She was getting by on virtually no money. “I was living on potatoes and riding a 25-lb. cast iron bike seven miles to school every day. One time I was looking at myself and saw a line down the middle of my stomach; I didn’t realize that because I was so thin and climbing rocks and riding this bike I was starting to develop a six-pack. I don’t have that now!”
While attending university, she also lived a parallel life as a shepherdess, an avocation since the age of about 14. Picture Kate going out with her crook and her staff, tramping across the hills, tending to her flock — sometimes with a dog, sometimes on a horse. This work took her to the South of France, where she was employed as a farm laborer with a small flock of sheep and picked peaches in the Camargue.
Kate’s interest in rock climbing led her to apply for a spot with Operation Raleigh, a non-profit organization that combined adventurous opportunities for young people with scientific research and philanthropic work intended to benefit local communities. Those selected were sent on a three-month stint as the expedition worked its way around the world. The project was run by Sir John Blashford-Snell. “The last of the British Empire,” Kate quips. She recalled, “he literally showed up at my portion of the expedition in a pith helmet and putty boots. ‘What ho!’,” she laughs—”very upper crust. The epitome of the British in India.”
Kate was selected for the section of the expedition that would visit Chile. She was in her second year of college at the time. Thanks to her father’s job and their shared love of adventure, she’d already traveled extensively. All of which should explain why she wasn’t the least bit daunted by the prospect of being posted in a desolate region at an elevation of 10,000 feet, where the soil has been compared to that on Mars. “The Atacama Desert is a very interesting place,” she comments, “one of the driest deserts in the world, with salt plains and flamingos. That was the science thing, to study the flamingos.” There were volcanoes, as well. “We were going to climb them.” Thanks to her climbing experience, she was going to lead.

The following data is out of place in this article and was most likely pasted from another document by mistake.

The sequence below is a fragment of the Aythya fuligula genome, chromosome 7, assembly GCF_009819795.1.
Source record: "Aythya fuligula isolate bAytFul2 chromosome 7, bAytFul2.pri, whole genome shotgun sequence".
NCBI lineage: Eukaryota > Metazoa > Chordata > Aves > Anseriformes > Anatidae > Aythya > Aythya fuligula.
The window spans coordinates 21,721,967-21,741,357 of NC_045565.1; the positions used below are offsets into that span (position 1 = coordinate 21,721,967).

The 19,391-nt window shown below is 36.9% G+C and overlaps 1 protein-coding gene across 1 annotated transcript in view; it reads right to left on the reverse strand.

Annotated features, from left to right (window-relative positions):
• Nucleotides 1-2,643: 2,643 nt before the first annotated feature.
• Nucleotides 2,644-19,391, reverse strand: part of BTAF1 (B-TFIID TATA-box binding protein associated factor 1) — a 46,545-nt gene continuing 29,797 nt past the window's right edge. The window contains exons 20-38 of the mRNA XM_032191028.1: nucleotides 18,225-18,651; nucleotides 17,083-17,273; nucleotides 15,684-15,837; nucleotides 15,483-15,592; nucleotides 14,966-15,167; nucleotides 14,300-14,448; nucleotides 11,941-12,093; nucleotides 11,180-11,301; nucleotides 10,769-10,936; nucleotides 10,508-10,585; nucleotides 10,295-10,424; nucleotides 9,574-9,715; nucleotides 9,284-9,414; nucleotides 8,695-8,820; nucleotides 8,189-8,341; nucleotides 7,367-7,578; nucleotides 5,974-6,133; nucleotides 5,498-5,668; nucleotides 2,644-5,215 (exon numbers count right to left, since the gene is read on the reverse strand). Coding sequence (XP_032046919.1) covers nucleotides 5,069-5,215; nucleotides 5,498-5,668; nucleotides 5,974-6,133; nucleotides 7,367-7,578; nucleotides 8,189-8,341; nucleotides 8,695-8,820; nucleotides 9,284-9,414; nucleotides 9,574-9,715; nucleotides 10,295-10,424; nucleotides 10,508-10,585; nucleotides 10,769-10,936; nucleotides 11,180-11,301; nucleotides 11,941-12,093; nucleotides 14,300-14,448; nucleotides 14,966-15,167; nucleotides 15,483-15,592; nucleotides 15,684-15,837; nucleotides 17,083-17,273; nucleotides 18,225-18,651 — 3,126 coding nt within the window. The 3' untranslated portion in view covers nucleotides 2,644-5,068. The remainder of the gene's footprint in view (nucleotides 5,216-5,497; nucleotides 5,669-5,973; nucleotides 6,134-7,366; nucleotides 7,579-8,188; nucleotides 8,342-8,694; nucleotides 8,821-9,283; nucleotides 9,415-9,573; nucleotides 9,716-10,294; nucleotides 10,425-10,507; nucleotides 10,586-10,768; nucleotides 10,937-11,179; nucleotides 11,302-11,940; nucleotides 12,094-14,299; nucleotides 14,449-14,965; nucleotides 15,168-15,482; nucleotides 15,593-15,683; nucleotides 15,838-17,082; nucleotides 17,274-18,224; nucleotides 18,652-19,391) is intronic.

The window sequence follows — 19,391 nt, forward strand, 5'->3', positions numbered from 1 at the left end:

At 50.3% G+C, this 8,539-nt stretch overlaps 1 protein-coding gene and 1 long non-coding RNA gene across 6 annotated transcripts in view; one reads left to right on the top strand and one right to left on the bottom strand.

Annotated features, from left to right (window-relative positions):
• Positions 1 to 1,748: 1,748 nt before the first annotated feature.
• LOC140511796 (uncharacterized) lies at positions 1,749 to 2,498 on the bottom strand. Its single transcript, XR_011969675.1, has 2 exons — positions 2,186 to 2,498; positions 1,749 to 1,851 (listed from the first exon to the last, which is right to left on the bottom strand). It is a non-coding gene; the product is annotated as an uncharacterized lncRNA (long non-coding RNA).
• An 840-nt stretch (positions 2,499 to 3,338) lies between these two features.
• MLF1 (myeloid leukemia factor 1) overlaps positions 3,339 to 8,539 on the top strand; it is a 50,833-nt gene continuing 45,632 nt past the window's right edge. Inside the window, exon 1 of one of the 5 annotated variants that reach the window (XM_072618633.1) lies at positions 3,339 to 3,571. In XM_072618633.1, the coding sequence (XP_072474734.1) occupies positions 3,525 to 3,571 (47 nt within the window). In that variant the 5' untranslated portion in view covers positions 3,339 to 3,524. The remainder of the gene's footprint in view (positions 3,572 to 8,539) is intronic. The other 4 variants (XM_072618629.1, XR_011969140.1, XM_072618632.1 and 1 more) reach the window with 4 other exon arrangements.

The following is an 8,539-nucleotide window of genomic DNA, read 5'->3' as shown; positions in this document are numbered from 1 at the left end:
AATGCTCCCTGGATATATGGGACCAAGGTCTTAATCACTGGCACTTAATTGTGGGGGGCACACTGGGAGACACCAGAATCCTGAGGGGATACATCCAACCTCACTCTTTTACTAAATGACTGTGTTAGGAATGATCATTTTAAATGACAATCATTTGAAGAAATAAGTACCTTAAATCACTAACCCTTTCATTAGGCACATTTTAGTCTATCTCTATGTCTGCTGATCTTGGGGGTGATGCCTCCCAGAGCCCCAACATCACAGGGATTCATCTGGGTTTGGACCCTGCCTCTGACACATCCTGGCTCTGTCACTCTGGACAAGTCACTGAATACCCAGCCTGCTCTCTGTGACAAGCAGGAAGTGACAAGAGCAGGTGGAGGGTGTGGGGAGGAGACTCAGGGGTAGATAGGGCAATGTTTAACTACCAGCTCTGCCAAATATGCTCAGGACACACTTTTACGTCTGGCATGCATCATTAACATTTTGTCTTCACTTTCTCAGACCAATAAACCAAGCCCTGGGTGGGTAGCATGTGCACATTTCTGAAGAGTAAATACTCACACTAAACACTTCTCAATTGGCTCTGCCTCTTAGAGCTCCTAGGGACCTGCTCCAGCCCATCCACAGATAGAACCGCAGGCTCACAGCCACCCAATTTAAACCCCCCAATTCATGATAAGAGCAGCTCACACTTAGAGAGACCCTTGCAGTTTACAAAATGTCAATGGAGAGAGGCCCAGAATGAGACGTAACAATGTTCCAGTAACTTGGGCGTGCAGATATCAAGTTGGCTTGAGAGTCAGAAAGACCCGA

But the whole thing crumbled under the weight of reality. The scientists on the expedition couldn’t use her group because they lacked adequate transportation. The local community didn’t need (or want) their help. So they spent their time exploring. A couple of local policemen had horses, so Kate went riding in the desert.
The expedition was supported in part by military troops from each country they visited, as well as troops from other parts of the world — in this case, the United States and New Zealand. “It was a complete boondoggle for them,” Kate confides. While there, she met and fell in love with an American Green Beret. He invited her to visit him in Massachusetts for Halloween. After she returned to university in Brighton, the two wrote letters and talked briefly by phone once a week because of the cost. (This was still before the internet.) Because her father worked for British Airways, she could fly round-trip to Boston for 50 pounds, so she visited her Green Beret over every break. It was a transatlantic love affair.
Kate finished her degree when she was 21. She was so excited about moving on to her new life that she skipped the graduation, a decision she regrets. “My mum and dad had skimped and saved for me to go to university. I didn’t realize how important that experience of the graduation process was.”
She flew to the States and was married.
By 1989 her husband had left the military and the couple moved to Portland, Oregon. They bought a house built around 1919.
“It was a money pit. Every weekend it was, ‘What’s the project this week? Well, let’s fix the broken toilet. The tank was cracked; it had to be replaced. Then we found it had been leaking. The leak had ruined the floorboards. When we pulled those up, we found the joists were damaged.” The work on her home is what turned her interest to wood and tools.
Next up: Part Two: A Career in Woodworking
— Nancy Hiller, author of Making Things Work